We will undertake a randomised, controlled, multicentre, unblinded, pilot trial comparing two care pathways: continuing milk feeds (before, during and after red cell transfusions) and withholding milk feeds (for 4 hours before, during and for 4 hours after red cell transfusions), with infants randomly assigned with equal probability. We will use opt-out consent. A nested qualitative study will explore parent and health professional views. Infants will be eligible if born at
This study holds Research Ethics Committee approval to use an opt-out approach to consent. Results will inform future EPR-embedded and data-enabled trials and will be disseminated through conferences, publications and parent-centred information.
ISRCTN registry ISRCTN62501859; Pre-results.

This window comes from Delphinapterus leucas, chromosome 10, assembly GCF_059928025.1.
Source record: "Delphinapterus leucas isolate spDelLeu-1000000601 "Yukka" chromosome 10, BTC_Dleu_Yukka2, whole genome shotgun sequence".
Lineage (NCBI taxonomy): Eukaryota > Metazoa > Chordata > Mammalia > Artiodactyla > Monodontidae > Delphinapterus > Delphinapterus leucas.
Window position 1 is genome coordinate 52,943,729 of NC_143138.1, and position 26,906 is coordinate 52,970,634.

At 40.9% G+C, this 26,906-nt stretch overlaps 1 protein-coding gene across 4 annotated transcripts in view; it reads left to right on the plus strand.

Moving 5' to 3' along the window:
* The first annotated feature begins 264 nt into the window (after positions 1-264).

The rising prevalence of modifiable risk factors (eg, obesity, hypertension and physical inactivity) is causing an increase in possible avoidable complications in patients undergoing cardiac surgery. This study aims to assess whether a combined preoperative and postoperative multidisciplinary cardiac rehabilitation (CR) programme (Heart-ROCQ programme) can improve functional status and reduce surgical complications, readmissions and major adverse cardiac events (MACE) as compared with standard care.